Medical Bills in Kent
Most bankruptcies are filed because of medical debt. It has been estimated that 20% of the US population between 19 and 64 struggle with keeping up their payments for medical care. Even for people with health insurance, the high deductibles of may policies can result in high medical debt. Medical debt is always dischargeable in bankruptcy. Everybody in the bankruptcy system understands the problem with medical bills and are used to seeing people file bankruptcy for medical debt.
Some people have the idea that there is a special kind of “medical bankruptcy” but you can not file bankruptcy just for medical bills. When you file bankruptcy, you must include all your debt. You can not pick and choose which creditors you include and which ones you don’t.
If you do not pay a medical bill, the medical provider can sue you and garnish your wages. Some small doctors or dentist’s offices will sue for a relatively small amount of debt. Because you can only file a Chapter 7 bankruptcy every eight years, you should not file a bankruptcy for a small amount of debt. If you think that you will have more uninsured medical expenses, you should wait to file bankruptcy until after you receive this care.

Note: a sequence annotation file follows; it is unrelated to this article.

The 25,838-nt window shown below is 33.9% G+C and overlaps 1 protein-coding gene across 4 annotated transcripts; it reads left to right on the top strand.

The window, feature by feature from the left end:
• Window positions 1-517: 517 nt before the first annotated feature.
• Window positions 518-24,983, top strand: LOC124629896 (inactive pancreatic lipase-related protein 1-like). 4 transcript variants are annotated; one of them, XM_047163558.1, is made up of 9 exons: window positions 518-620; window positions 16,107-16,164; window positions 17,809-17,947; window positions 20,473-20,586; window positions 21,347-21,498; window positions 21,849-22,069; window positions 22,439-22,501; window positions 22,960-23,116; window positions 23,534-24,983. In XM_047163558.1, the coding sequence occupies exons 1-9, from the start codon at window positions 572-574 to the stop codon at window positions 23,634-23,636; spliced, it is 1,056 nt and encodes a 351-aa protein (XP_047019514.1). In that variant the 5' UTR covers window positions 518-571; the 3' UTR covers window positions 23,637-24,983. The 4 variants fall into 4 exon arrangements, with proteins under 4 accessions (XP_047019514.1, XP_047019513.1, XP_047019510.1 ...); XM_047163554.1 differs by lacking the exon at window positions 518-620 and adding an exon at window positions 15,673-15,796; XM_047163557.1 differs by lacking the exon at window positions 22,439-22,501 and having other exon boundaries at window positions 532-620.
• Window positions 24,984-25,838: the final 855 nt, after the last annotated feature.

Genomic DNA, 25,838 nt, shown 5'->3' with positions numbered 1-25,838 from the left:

Some medical providers may not want to treat you after you file bankruptcy but most will continue to see you even if you discharge a debt to them. If you want to pay a doctor before you file, make sure it is not over $600 within 90 days of filing or the trustee could sue the doctor to spread that payment around to other creditors. There is nothing wrong with voluntarily paying any creditors after the discharge, though you are under no obligation to do so.
Be aware that, if you have high medical debt listed on your bankruptcy, the trustee will wonder if you can sue someone for an injury. Any recovery from a law suit is an asset in a bankruptcy. You should let both your bankruptcy attorney and personal injury attorney know if you are in this situation. You can use your bankruptcy exemptions to protect much if not all the recovery. However, if you do not list an asset you put yourself in danger of losing your right to an exemption or even being accused of a bankruptcy crime.